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Lola Lafia / Columbia Daily Spectator

In the survey, 88 students self-identified as first-generation and 106 students self-identified as low-income.

Barnard students remain unsatisfied with support for low-income students in purchasing textbooks, library services, and food quality at dining halls, according to the results of Barnard Student Government Association’s Desserts After Dark survey.

The Desserts After Dark annual survey provides an opportunity for students to give feedback on a variety of topics related to student life on campus, including SGA accessibility, spaces on campus, food and dining, and diversity and inclusion, among others. Although there has been a 26 percent increase in comparison to the survey conducted in the spring, overall student responses have gradually declined over the past three years: 541 students responded to the survey this year compared to 601 students last year and 780 the year before.

In the survey, 88 students self-identified as first-generation and 106 students self-identified as low-income.

One survey question asked students to respond to the statement: “Have you ever taken a class where you haven’t been able to obtain the course materials and/or textbooks because the cost was too high?” While 72 percent of all Barnard students said no, 69 percent of low-income students responded yes. Furthermore, 50 percent of low-income students responded that the cost of course materials has prevented them from taking a class.

In an attempt to alleviate the burden of textbook costs, the Barnard First-Generation Low-Income Partnership Library, located in the Milstein Center, allows students who identify as first-generation or low-income to fill out a Google form and rent the 500 textbooks that the library currently holds.

Yet 69 percent of first-generation or low-income students reported that they are aware of the library but have not used its services, and 9 percent of low-income students are “not aware of it” at all.

This survey further reveals that the majority of students who have used the FLIP lending library have not been able to access most of their textbooks. In response to the question, “How many of your required textbooks have you been able to obtain from the new FLIP lending library?” 65 percent of students reported that they accessed none of their textbooks, 26 percent reported that they were able to access some, and only three percent were able to access all of their textbooks.


SGA VP for Communications Kim Samala, who is also a member of FLIP, commented that the phrasing of survey questions having to do with the FLIP library did not account for class year disparities that could have revealed a greater need to consider low-income, upperclassmen textbook needs. Currently, Samala said, FLIP library primarily provides textbooks for introductory courses and therefore underclassmen tend to benefit from it more.

According to these survey results, first-generation and low-income students face the same inaccessibility and prohibitive costs regarding the laundry machines provided on each floor of Barnard residential housing. Barnard students have voiced complaints about being charged $2.50 to wash and dry each load of laundry, a cost that has been burdensome for many low-income students.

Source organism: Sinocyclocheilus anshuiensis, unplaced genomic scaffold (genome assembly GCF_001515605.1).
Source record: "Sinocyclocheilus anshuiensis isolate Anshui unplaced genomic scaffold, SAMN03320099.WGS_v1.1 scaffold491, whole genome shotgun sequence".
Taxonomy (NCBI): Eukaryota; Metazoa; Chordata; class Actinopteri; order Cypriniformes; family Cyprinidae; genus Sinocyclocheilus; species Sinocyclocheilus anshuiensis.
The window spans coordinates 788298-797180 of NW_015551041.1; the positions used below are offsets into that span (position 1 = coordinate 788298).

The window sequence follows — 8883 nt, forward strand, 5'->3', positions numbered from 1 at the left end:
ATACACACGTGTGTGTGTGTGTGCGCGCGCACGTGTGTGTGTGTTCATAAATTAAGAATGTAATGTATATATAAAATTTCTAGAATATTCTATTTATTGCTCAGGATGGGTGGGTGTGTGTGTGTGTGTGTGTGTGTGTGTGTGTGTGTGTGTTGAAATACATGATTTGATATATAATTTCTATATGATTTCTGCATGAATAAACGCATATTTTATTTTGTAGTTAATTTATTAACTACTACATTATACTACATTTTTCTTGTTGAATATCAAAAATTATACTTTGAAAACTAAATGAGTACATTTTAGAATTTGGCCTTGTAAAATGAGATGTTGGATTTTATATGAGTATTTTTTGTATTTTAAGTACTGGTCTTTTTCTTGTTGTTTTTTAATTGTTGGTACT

Survey results further supported this claim: 56 percent of all Barnard students reported that they “strongly agree” or “somewhat agree” with the statement, “The cost of laundry using Barnard machines is prohibitive for my budget.” For low-income students specifically, 68 percent of students “strongly agree” or “somewhat agree” that laundry is prohibitive for their budget.


Students also voiced concerns about sensitivity in classrooms, the library and dining services offered on campus.

One survey question asked students to respond to the statement, “My Barnard professors are sensitive to most or all aspects of my social identities in class.” While 41 percent of respondents did not identify as a member of a marginalized identity group, of the remaining 59 percent, 70 percent of them said they strongly or somewhat agreed with the statement, while 15 percent said they somewhat disagreed with the statement and 3 percent said they strongly disagreed.


The number one issue that students face with the new Milstein Center is the library’s hours; 64 percent of students reported that the library is not open when they want to use it. The Milstein Center is open from 8 a.m. to 12 a.m. on Mondays to Thursdays, yet 68.7 percent of students proposed keeping the center open later at night On Fridays, the center is open from 8 a.m. to 6 p.m., and on Saturdays from 10 a.m. to 6 p.m., but the majority of students said they would like to see the hours on both of these days extend.

Laurel Kim

Barnard students have also historically been unsatisfied with the Barnard Dining Services due to allegations of improper sanitation, poor food quality, and the lack of options for a variety of diets. In light of Barnard’s contract with Aramark ending this year, a group of student activists are holding an organized protest, calling on the school to end its relationship with its food service provider due to its involvement with private prisons.

According to the survey, the biggest challenge students face with Barnard’s current Dining Services is poor food quality. Another major concern reported was food inaccessibility: 43 percent of students reported that the meal hours are inconvenient and 38 percent reported that food is not readily available during those times.

SGA announced that there will be a halal station opening in Hewitt after Thanksgiving, responding to Muslim students who have advocated for Dining Services to provide improved options for their dietary restrictions.

rachel.barkin@columbiaspectator.com | @ColumbiaSpec

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